Religious and community leaders in Tampines take part in crisis preparedness exercise

Religious and community leaders from Inter-Racial and Religious Confidence Circles taking part in an Inject-Based Exercise on March 18, 2016.
Religious and community leaders from Inter-Racial and Religious Confidence Circles taking part in an Inject-Based Exercise on March 18, 2016.ST PHOTO: NG KENG GENE

SINGAPORE - Religious and community leaders in Tampines took part in a crisis preparedness exercise this evening to test how they would react in the event of a terror attack.

Hosted by Living Hope Methodist Church, the Inject-Based Exercise (IBX) allowed participants to learn how to react to fictitious scenarios that were "injected" during the course of the two-hour-long exercise.

About 60 participants from Tampines GRC's five Inter-Racial and Religious Confidence Circles (IRCCs) came together for this exercise, where they managed a crisis involving escalating communal and religious tensions. The participating organisations included Victory Family Centre, Darul Ghufran Mosque and Tampines Chinese Temple.

During the exercise, participants were given scenarios of a terror attack in their neighbourhood, and had to develop quick responses to address ground concerns, quash rumours and conceptualise methods to preserve solidarity among its members.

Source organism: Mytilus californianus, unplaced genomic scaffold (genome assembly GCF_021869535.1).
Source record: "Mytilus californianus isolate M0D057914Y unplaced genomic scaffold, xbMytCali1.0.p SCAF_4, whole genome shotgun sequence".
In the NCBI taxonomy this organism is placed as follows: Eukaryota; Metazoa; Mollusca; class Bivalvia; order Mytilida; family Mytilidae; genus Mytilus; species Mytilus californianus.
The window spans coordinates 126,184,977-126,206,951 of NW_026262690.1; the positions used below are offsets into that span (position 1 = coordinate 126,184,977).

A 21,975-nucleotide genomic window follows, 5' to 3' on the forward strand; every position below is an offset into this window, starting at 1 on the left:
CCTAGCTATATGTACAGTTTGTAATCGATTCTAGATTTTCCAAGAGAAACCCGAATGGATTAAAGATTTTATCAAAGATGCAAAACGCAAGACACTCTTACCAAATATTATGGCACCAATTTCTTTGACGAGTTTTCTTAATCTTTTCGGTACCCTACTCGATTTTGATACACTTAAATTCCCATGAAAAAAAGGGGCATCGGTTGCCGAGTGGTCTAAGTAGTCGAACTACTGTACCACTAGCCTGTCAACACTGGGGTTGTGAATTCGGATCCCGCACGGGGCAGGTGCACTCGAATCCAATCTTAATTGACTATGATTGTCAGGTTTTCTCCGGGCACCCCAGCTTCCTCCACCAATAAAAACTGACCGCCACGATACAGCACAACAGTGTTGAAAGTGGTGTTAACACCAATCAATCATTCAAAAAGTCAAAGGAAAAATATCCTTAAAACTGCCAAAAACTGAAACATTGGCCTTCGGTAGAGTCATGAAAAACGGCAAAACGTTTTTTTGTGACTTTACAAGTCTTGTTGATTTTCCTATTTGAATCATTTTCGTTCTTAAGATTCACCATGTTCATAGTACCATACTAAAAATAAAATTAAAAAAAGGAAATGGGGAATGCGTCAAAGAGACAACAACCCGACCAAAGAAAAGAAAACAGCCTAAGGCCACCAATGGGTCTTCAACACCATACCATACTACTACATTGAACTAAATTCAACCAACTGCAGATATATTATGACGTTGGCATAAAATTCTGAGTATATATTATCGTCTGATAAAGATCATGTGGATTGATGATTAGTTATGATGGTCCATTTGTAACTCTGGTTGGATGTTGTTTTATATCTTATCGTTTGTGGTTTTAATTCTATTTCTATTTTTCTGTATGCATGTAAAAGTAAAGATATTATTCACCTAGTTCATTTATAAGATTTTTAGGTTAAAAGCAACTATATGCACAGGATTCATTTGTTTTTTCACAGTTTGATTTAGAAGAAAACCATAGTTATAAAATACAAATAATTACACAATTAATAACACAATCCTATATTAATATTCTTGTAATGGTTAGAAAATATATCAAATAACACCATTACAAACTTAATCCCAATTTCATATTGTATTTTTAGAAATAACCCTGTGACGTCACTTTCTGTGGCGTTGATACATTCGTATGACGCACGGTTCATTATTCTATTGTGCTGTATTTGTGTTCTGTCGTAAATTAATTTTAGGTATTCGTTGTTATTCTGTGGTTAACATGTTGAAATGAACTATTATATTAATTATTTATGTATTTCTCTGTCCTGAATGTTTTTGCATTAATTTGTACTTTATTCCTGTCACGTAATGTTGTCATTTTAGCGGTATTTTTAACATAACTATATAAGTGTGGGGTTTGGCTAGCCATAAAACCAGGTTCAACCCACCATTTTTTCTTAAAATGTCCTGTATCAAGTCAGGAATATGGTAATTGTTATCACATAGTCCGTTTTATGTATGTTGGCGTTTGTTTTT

Such crisis preparedness exercises have been conducted since 2007, as part of efforts to ensure that religious and community leaders have a good grasp of their roles and responsibilities during times of crisis.

This IBX was the first to be held this year, and the 27th one held since such exercises began in 2009. All but two of the 89 IRCCs across the island have taken part in crisis preparedness exercises. The two exceptions are the newly-formed Gambas and Limbang IRCCs in new constituencies. 

Mr Baey Yam Keng, Parliamentary Secretary for Culture, Community and Youth and an MP for Tampines GRC, was at Friday evening's exercise.

"Despite our best efforts, we cannot guarantee that a terrorist attack will never happen in Singapore. So how we respond is vital. The IRCCs play an important role in maintaining Singapore's racial and religious harmony," he said.

"In times of crisis, we must all step up to play our part in restoring calm and harmony in Singapore."